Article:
Camera: 16 Megapixel Image Quality

Despite both the Galaxy Note 4 and Galaxy S5 packing a 16-megapixel camera, internally the hardware is slightly different. The S5 used a Samsung S5K2P2XX CMOS, while the Note 4 switches back to Sony and uses an IMX240 sensor. The specs between the two sensors are largely the same: 1/2.6” in size, a native aspect ratio of 16:9, a pixel size of 1.12 µm, and a maximum resolution of 5312 x 2988. The IMX240 is paired with an f/2.2 lens with a 35mm-equivalent focal length of 31mm, and, finally, we’re getting optical image stabilization (OIS).

The front camera is a Samsung S5K6D1YX, which is a 3.7-megapixel 1/5.4” CMOS with 1.12 µm pixels, capable of capturing 2560 x 1440 images in a native 16:9 aspect ratio. This is a tidy update on previous selfie cameras Samsung has deployed, and allows the Note 4 to capture front-facing images that will display natively on the device’s screen. The sensor is paired with a 23mm f/1.9 lens.

Right off the bat, the Galaxy Note 4 is an excellent smartphone camera. The addition of OIS assists with photography across the board (not just in low light), and improvements to image processing make the camera more accurate than ever before.

The Note 4 is a superb shooter in good lighting. Whip out the camera in strong sunlight and you’ll find vibrant yet accurate color representation and very decent dynamic range for such a small sensor. Metering is absolutely perfect, leading to shots that I always felt had spot on white balance, tone and exposure. The f/2.2 lens provides decent bokeh as well, and although it’s not as pleasant as wider apertures, macro shots can look quite good.

Autofocus from this camera system is quick and accurate, and combined with above average camera optics leads to sharp 16-megapixel images. Samsung has toned down the sharpness filter applied post-capture compared to the Galaxy S5, landing in a sweet zone between being oversharp or too soft. Unfortunately some of the other filters Samsung has applied reduce fine detail, and this is especially noticeable on wide shots, however this sort of fine detail is typically lost on most smartphones I’ve seen.

So long as you don’t zoom in too far on your wide shots, the 16-megapixel sensor provides enough headroom for cropping and zooming, though images do look at their best when kept uncropped and downscaled to the display you’re viewing them on. I can’t see many manufacturers progressing past 16-20 megapixels on current smartphone sensors for some time, especially with current CMOS technology.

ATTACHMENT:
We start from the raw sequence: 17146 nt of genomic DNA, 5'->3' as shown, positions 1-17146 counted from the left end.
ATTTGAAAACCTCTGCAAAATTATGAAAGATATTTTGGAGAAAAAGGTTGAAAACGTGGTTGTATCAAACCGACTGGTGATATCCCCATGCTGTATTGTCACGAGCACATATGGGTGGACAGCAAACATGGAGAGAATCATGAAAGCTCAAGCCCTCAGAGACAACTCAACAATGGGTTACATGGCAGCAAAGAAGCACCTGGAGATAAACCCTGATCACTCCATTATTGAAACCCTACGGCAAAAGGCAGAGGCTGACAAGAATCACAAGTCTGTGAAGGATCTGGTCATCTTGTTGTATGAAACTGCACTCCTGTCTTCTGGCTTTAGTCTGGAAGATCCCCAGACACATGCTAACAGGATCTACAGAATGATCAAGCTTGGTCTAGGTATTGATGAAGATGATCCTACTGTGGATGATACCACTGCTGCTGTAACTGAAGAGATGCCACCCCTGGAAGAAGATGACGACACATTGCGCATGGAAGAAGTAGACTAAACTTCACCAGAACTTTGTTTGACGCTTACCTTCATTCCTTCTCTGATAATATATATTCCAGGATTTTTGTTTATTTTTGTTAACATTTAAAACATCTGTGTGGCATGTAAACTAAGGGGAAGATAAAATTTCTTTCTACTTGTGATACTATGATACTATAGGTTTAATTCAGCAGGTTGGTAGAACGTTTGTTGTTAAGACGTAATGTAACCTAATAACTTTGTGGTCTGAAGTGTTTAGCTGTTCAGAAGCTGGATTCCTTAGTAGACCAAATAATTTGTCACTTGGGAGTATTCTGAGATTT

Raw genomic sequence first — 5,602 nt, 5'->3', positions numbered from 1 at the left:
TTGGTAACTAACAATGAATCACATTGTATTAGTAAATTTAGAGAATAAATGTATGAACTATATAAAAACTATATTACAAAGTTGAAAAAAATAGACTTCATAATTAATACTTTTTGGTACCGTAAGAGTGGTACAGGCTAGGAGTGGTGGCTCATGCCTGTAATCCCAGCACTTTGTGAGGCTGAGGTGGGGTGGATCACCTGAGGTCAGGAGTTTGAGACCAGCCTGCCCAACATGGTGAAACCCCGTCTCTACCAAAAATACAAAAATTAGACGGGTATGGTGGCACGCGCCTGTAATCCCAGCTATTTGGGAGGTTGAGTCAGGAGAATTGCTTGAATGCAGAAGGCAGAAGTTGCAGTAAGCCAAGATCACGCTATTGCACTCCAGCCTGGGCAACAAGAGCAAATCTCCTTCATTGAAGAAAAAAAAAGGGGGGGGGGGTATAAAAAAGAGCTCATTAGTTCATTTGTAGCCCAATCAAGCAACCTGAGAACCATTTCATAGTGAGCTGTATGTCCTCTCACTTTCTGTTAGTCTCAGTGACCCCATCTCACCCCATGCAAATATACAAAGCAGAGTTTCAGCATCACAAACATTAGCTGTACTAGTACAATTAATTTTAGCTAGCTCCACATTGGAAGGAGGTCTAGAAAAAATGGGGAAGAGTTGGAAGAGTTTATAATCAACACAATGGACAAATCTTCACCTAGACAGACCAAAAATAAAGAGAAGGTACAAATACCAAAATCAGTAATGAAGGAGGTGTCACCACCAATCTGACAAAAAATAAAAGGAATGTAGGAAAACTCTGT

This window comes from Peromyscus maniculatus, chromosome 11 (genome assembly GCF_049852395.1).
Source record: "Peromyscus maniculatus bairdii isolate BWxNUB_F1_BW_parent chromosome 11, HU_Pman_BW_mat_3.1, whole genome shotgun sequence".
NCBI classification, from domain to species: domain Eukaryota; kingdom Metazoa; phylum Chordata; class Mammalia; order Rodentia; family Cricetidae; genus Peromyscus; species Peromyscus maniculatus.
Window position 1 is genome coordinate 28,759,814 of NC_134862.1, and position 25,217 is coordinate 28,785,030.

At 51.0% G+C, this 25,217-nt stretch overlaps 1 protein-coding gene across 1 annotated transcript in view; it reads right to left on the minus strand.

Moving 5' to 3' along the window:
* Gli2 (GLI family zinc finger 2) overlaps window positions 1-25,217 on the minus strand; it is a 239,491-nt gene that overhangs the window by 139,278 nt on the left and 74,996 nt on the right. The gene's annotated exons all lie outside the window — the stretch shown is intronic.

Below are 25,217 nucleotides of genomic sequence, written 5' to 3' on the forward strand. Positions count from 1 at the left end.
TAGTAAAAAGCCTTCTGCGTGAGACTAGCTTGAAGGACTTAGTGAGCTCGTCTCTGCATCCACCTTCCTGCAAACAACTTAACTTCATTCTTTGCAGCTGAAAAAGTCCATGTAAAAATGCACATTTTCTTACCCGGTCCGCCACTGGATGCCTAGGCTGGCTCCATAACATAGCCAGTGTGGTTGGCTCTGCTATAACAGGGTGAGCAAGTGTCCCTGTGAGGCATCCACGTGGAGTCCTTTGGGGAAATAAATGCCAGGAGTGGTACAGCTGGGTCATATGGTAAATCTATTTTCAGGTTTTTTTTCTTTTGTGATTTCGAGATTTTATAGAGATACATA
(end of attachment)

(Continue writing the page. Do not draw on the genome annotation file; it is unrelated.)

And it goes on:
One thing I noticed with the Note 4 is that the Gallery app applies a noticeable sharpening filter to all images displayed in it. This is likely to compensate for the reduction in sharpening in the images themselves, and to really highlight the quality of the Quad HD display when viewing photos, albeit in a way that cheats. I definitely prefer how the sharpening occurs on the device side rather than the photo side, though ideally neither would happen (and to be honest, Samsung, your display is sharp enough as is that the sharpening filter isn’t warranted).

Moving to less ideal photography conditions and the Galaxy Note 4 still shines. This is largely due to OIS, which compensates for minor shakes when capturing images and allows the camera’s software to use low shutter speeds without risking a blurred image. With the Galaxy S5, the camera tended to use a shutter speed that was too low in poor conditions, causing many photos to be blurred. This doesn’t happen with the Note 4.

Not only are photos taken on cloudy days or indoors well exposed and not particularly grainy, but they also feature good color saturation and accurate tone. Expect sharpness as well, and not nearly as many post-processing artefacts as you would have seen with the S5. OIS is simply a massive inclusion for this camera array, and allows Samsung to take the Note line’s camera capabilities to the next level.

Photos taken at night with past Samsung smartphone cameras tended to be unusable, but that’s not the case with the Note 4. The device performs well after the sun goes down, taking photos that allow you to actually see what’s going on. The small size of pixels in the sensor means that results aren’t as good as you’d see on the HTC One M8 or iPhone 6 Plus, though I’m happy to say that the Note 4 competes in this area.

The rear camera also comes with a single-tone, single-LED flash. Like most smartphone flashes, the Note 4’s flash is only suitable in emergency situations, as it has a tendency to wash out close subjects, and it’s ineffective on subjects that are further away.

As for the front-facing camera, the upgrade from 2.0- to 3.7-megapixels is respectable, providing an extra level of detail that can be displayed natively on the Note 4’s Quad HD panel. A focal length of 23mm gives it a field of view that’s large, allowing multiple people to fit into a single selfie. I was also pleased with the color quality from this camera, though it’s not a patch on the rear shooter.